Feds expand probe of Trump’s alleged mishandling of classified records to obstruction of grand jury

Department of Justice/PACER

The Department of Justice is expanding a criminal case against Donald Trump that alleges the former president obstructed a grand jury investigation by failing to turn over classified national security documents located in his office and a storage area at his Palm Beach home that were later found during an FBI search this month, according to a new court filing.

Prosecutors said Trump and his lawyers did not comply with a subpoena in May after a representative of the former president swore in an affidavit that they had conducted a “diligent search” of dozens of boxes that had been removed from the White House to his Mar-a-Lago estate after he left office.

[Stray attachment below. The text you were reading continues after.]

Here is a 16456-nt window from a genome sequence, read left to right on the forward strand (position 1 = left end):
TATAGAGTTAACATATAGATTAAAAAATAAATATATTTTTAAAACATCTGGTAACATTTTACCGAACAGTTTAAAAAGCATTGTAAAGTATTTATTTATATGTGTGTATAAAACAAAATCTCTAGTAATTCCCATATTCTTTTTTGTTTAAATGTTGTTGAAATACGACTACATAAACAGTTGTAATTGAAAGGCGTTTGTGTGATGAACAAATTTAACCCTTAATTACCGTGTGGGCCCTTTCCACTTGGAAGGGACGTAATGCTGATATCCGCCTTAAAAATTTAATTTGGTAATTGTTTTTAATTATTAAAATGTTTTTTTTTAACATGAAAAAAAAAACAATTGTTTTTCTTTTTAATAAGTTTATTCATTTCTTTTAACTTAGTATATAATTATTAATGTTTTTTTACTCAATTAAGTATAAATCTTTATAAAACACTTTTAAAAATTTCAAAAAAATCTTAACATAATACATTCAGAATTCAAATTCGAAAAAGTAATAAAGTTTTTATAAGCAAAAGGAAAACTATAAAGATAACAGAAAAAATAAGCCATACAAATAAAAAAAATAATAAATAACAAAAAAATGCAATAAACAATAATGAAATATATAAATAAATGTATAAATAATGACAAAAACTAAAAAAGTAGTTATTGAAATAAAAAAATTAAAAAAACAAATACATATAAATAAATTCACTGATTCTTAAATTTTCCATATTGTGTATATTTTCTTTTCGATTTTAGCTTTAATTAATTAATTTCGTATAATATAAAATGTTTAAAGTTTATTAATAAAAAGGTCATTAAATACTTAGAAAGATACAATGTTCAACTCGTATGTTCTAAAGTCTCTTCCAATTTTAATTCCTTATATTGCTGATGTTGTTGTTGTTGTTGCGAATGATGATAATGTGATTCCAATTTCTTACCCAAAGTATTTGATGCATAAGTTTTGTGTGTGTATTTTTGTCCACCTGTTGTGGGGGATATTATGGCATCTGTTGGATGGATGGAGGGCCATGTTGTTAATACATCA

The custodian of Trump’s records asserted the former president had returned all “responsive documents” to the Washington, D.C., federal grand jury subpoena in June, which prosecutors said was not true in their filing. The subpoena, which normally would be kept under seal from public view, was released late Tuesday night along with the prosecutors’ new filing. It requested “any and all documents or writings ... bearing classification markings,” including numerous references to “Top Secret, Secret and Confidential” records involving matters of national defense and nuclear weapons.